What is interesting to me about what I’ve been reading lately is that only about half the books I read are ones I’ve selected. I’m in a book club and so I read the selection of the month. That has stretched me in ways no book choices of my own could have. I’ve read books I would have never picked up and I’ve loved them. I’ve read genres I would not normally be attracted to and I’ve grown as a reader.

I’m always looking for new ideas, so let me know what you’ve read and liked this year (or what you didn’t like and I should steer clear of).

Here is my list of what I enjoyed reading in 2017:

Hiking Through by Paul Stutzman

I just recently finished this book and that could be a factor in why I’m talking about it first. But I also really enjoyed it. The book is Paul Stutzman’s account of the months he spent hiking the Appalachian Trail a year after his wife died. I was given the book by a friend who read the book and ended up meeting the author.  It was the right way for me to end my own year’s journey by tagging along on someone else’s trip.

When I started reading the book, I was not sure if I would like the spiritual aspects of the book because I tend to shy away from that in my casual reading. But I didn’t mind his stories about conversations with God and his accounts of growing closer to God while he was on the trail. I’ve always felt closest to God in nature and so I related easily to his message. I also decided that I would read this book one chapter a day so as to sort of “hike” with Stutzman each morning before I started my day.  I started to look forward to reading Stutzman’s account of his day on the trail before I got out of bed each morning. I felt transported. I also felt like dropping everything and heading to the Appalachian Trail on more than one occassion while reading the book.

Stutzman details each day similarly. He writes about where he slept, how many miles he hiked, the terrain, the surroundings, the weather,  the flowers he ate, etc., but I didn’t get tired of reading these accounts. I found the repetition comforting and the story kept me engaged and reading. I was sorry Stutzman finished the trail and I finished the book because I lost my morning hike through the pages. He’s also written a book about hiking the Camino de Santiago in Spain. That hike is on my bucket list, so I’ve got Stuck in the Weeds, Stutzman’s account of that journey and time on the Mississippi River, on my list to read in 2018.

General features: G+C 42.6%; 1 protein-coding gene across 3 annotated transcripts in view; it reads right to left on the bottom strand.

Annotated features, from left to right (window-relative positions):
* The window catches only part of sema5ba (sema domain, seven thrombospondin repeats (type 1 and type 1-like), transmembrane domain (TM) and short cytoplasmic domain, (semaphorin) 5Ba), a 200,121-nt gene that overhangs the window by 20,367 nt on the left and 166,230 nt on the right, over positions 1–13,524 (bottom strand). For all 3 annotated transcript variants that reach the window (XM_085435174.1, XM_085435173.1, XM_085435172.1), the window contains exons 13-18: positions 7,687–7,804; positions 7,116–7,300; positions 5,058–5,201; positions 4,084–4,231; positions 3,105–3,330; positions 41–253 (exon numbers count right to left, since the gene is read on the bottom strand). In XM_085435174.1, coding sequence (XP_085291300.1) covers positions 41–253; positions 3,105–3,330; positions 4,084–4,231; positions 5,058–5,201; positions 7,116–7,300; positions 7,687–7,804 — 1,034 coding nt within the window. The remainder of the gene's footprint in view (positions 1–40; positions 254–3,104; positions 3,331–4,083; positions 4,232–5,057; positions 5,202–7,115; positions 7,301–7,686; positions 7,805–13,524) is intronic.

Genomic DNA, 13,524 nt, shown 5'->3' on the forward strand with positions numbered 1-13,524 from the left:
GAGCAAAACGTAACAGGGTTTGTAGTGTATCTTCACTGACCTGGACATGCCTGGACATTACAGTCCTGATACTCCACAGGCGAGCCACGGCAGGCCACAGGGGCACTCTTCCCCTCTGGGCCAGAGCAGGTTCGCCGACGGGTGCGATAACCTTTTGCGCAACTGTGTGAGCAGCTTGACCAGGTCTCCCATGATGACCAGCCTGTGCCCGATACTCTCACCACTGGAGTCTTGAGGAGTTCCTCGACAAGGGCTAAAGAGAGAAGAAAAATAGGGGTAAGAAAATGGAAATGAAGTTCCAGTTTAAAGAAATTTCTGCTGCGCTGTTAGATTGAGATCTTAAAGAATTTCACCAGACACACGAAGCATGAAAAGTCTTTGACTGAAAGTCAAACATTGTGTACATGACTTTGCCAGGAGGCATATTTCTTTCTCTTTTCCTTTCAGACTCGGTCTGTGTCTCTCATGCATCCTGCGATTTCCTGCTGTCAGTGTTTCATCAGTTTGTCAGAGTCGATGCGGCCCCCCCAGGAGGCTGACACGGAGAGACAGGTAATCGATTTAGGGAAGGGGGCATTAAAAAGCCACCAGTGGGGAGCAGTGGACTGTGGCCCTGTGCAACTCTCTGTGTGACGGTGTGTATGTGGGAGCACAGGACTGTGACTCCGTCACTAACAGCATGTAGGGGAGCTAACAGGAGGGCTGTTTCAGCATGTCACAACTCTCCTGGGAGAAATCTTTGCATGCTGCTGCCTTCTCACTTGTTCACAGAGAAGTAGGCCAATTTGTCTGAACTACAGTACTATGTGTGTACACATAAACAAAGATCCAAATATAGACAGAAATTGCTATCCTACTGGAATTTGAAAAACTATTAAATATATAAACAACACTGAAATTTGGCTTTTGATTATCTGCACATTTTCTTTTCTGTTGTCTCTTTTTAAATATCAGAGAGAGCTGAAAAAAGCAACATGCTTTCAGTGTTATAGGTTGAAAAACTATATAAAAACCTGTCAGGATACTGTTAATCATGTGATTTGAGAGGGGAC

Finally, I just wanted to share a little story. I read a short devotion each morning and have being doing that for a couple of years. So when I was reading Hiking Through each morning, I read my devotion first, then a chapter in the book. On Dec. 20, my devotion in the monthly reader I use called Living Faith was titled, “All Shall Be Well.” I finished the devotion and picked up Hiking Through to read the next chapter about Stutzman finally reaching Maine (he began his hike in Georgia 2,200 miles from it’s ending point in Maine). As I read the last sentence of the chapter, I saw the last three words, “all was well.” Maybe somebody was trying to tell me something? Or maybe it was just a happy coincidence, but it added to how much I enjoyed this read.

Three books I read this year that I’ve already written about:

  • Being Mortal by Atul Gawande – This is a book I would have not found on my own. It was a book club selection and I did judge this book too early thinking I was not going to get through it because it was written by a doctor about end-of-life issues. Boy was I wrong. I loved this book and have recommended it repeatedly since I finished it. I wrote about it in another blog along with Option B by Sheryl Sandberg. Read more here.
  • What do you do with an idea? by Kobi Yamada, illustrated by Mae Besom – This is a children’s story book that I’ve written an entire blog about, too. I continue to give it as a gift to both children and adults. Read my blog on the book and take five minutes to read this story book if you haven’t already. It could spark a little fire inside you like it did for me.

Back to the other books I enjoyed this year. One is Hillbilly Elegy by JD Vance. My book club read this book in March 2017 and the timing was perfect. A few months into the new presidential administration it was fascinating to read JD Vance’s account of his life and his explanation of why there is such a deep division in this country. I believe Vance finished the book well before the election but it is so interesting to read now, in today’s political atmosphere. Having said that, the book is not about politics. It is about JD Vance’s life growing up poor in Middletown, Ohio, and the Appalachian town of Jackson, Kentucky.  The subtitle, “A Memoir of a Family and Culture in Crisis” sheds more light on the real meat of the story.

This year I finally read Handmaid’s Tale by Margaret Atwood. It was published when I was in high school but finally made it to my bedside table this year. And it scared the **** out of me. If you have not read this novel, it is worth your time. So much has been written about it I am not sure what else to say about Atwood’s book. Read it before you watch the new TV series. The books are always better.

This year I read my first graphic novel, March, Book 3 by John Lewis and Andrew Aydin, illustrated by Nate Powell. The book is about the civil rights struggle in the 1960s. I did not read comic books when I was young and it took me a few pages to figure out even how to read a graphic novel. Once I figured it out, though, I found it a statisfying way to read a story. I am hoping my teenager reads this one in 2018.